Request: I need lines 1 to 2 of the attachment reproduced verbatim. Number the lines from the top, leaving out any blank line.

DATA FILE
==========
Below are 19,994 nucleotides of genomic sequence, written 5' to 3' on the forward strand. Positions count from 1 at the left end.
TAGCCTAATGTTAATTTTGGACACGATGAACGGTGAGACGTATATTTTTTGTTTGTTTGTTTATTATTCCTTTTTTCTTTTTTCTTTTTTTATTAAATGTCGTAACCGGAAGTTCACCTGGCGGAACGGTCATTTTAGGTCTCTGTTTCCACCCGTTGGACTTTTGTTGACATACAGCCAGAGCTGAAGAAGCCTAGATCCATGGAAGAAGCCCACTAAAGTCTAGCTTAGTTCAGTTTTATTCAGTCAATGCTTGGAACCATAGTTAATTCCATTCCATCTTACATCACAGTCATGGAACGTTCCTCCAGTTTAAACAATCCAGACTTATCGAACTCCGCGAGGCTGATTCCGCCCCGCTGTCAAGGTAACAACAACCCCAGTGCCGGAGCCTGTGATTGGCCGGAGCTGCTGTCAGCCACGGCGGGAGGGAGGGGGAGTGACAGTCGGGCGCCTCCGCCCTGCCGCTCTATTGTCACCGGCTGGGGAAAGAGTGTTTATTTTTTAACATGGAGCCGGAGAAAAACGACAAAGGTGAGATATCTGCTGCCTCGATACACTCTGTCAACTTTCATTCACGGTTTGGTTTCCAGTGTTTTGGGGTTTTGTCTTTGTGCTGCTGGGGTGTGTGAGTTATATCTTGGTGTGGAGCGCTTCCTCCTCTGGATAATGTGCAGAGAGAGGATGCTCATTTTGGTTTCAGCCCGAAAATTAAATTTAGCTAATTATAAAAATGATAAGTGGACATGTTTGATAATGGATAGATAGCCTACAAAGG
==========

Below are 19,994 nucleotides of genomic sequence, written 5' to 3' on the forward strand. Positions count from 1 at the left end.
TAGCCTAATGTTAATTTTGGACACGATGAACGGTGAGACGTATATTTTTTGTTTGTTTGTTTATTATTCCTTTTTTCTTTTTTCTTTTTTTATTAAATGTCGTAACCGGAAGTTCACCTGGCGGAACGGTCATTTTAGGTCTCTGTTTCCACCCGTTGGACTTTTGTTGACATACAGCCAGAGCTGAAGAAGCCTAGATCCATGGAAGAAGCCCACTAAAGTCTAGCTTAGTTCAGTTTTATTCAGTCAATGCTTGGAACCATAGTTAATTCCATTCCATCTTACATCACAGTCATGGAACGTTCCTCCAGTTTAAACAATCCAGACTTATCGAACTCCGCGAGGCTGATTCCGCCCCGCTGTCAAGGTAACAACAACCCCAGTGCCGGAGCCTGTGATTGGCCGGAGCTGCTGTCAGCCACGGCGGGAGGGAGGGGGAGTGACAGTCGGGCGCCTCCGCCCTGCCGCTCTATTGTCACCGGCTGGGGAAAGAGTGTTTATTTTTTAACATGGAGCCGGAGAAAAACGACAAAGGTGAGATATCTGCTGCCTCGATACACTCTGTCAACTTTCATTCACGGTTTGGTTTCCAGTGTTTTGGGGTTTTGTCTTTGTGCTGCTGGGGTGTGTGAGTTATATCTTGGTGTGGAGCGCTTCCTCCTCTGGATAATGTGCAGAGAGAGGATGCTCATTTTGGTTTCAGCCCGAAAATTAAATTTAGCTAATTATAAAAATGATAAGTGGACATGTTTGATAATGGATAGATAGCCTACAAAGG